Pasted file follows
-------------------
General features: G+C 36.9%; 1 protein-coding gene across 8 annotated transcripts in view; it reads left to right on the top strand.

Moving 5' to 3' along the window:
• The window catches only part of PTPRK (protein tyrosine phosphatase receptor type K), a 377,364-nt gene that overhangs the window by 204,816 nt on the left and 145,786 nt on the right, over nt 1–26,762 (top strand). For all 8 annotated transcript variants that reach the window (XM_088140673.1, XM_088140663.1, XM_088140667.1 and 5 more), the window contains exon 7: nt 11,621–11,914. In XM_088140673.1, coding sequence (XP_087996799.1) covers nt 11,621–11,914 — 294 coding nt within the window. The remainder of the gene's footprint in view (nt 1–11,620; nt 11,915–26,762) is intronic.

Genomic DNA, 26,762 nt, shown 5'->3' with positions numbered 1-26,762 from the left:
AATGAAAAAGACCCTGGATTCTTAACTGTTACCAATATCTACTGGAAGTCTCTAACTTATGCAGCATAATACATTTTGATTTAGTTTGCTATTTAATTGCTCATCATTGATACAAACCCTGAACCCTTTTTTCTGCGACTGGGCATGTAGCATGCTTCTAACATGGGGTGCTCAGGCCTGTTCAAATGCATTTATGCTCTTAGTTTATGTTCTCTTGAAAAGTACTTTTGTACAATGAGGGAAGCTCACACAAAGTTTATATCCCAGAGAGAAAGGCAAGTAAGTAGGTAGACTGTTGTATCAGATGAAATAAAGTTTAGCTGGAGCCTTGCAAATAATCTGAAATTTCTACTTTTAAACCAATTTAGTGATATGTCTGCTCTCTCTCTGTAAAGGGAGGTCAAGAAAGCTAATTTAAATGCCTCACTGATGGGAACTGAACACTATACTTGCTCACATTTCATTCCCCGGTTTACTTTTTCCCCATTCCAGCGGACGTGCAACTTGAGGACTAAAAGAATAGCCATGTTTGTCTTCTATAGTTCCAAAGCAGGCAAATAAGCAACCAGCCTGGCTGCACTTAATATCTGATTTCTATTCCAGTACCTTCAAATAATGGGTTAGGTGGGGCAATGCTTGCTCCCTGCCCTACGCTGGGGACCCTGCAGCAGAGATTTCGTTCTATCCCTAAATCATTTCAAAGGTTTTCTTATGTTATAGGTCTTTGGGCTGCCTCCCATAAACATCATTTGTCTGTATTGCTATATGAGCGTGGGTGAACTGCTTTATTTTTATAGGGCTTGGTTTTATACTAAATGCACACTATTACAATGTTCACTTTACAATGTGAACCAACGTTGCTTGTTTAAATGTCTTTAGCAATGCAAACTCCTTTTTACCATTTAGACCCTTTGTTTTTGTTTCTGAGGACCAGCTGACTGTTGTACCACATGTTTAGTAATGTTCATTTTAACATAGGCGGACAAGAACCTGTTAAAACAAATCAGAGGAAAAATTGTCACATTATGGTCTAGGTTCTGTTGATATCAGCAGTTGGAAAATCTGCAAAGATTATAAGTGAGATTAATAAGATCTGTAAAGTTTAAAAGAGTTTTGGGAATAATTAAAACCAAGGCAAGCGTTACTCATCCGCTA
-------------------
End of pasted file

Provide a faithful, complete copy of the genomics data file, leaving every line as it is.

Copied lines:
General features: G+C 36.9%; 1 protein-coding gene across 8 annotated transcripts in view; it reads left to right on the top strand.

Moving 5' to 3' along the window:
• The window catches only part of PTPRK (protein tyrosine phosphatase receptor type K), a 377,364-nt gene that overhangs the window by 204,816 nt on the left and 145,786 nt on the right, over nt 1–26,762 (top strand). For all 8 annotated transcript variants that reach the window (XM_088140673.1, XM_088140663.1, XM_088140667.1 and 5 more), the window contains exon 7: nt 11,621–11,914. In XM_088140673.1, coding sequence (XP_087996799.1) covers nt 11,621–11,914 — 294 coding nt within the window. The remainder of the gene's footprint in view (nt 1–11,620; nt 11,915–26,762) is intronic.

Genomic DNA, 26,762 nt, shown 5'->3' with positions numbered 1-26,762 from the left:
AATGAAAAAGACCCTGGATTCTTAACTGTTACCAATATCTACTGGAAGTCTCTAACTTATGCAGCATAATACATTTTGATTTAGTTTGCTATTTAATTGCTCATCATTGATACAAACCCTGAACCCTTTTTTCTGCGACTGGGCATGTAGCATGCTTCTAACATGGGGTGCTCAGGCCTGTTCAAATGCATTTATGCTCTTAGTTTATGTTCTCTTGAAAAGTACTTTTGTACAATGAGGGAAGCTCACACAAAGTTTATATCCCAGAGAGAAAGGCAAGTAAGTAGGTAGACTGTTGTATCAGATGAAATAAAGTTTAGCTGGAGCCTTGCAAATAATCTGAAATTTCTACTTTTAAACCAATTTAGTGATATGTCTGCTCTCTCTCTGTAAAGGGAGGTCAAGAAAGCTAATTTAAATGCCTCACTGATGGGAACTGAACACTATACTTGCTCACATTTCATTCCCCGGTTTACTTTTTCCCCATTCCAGCGGACGTGCAACTTGAGGACTAAAAGAATAGCCATGTTTGTCTTCTATAGTTCCAAAGCAGGCAAATAAGCAACCAGCCTGGCTGCACTTAATATCTGATTTCTATTCCAGTACCTTCAAATAATGGGTTAGGTGGGGCAATGCTTGCTCCCTGCCCTACGCTGGGGACCCTGCAGCAGAGATTTCGTTCTATCCCTAAATCATTTCAAAGGTTTTCTTATGTTATAGGTCTTTGGGCTGCCTCCCATAAACATCATTTGTCTGTATTGCTATATGAGCGTGGGTGAACTGCTTTATTTTTATAGGGCTTGGTTTTATACTAAATGCACACTATTACAATGTTCACTTTACAATGTGAACCAACGTTGCTTGTTTAAATGTCTTTAGCAATGCAAACTCCTTTTTACCATTTAGACCCTTTGTTTTTGTTTCTGAGGACCAGCTGACTGTTGTACCACATGTTTAGTAATGTTCATTTTAACATAGGCGGACAAGAACCTGTTAAAACAAATCAGAGGAAAAATTGTCACATTATGGTCTAGGTTCTGTTGATATCAGCAGTTGGAAAATCTGCAAAGATTATAAGTGAGATTAATAAGATCTGTAAAGTTTAAAAGAGTTTTGGGAATAATTAAAACCAAGGCAAGCGTTACTCATCCGCTA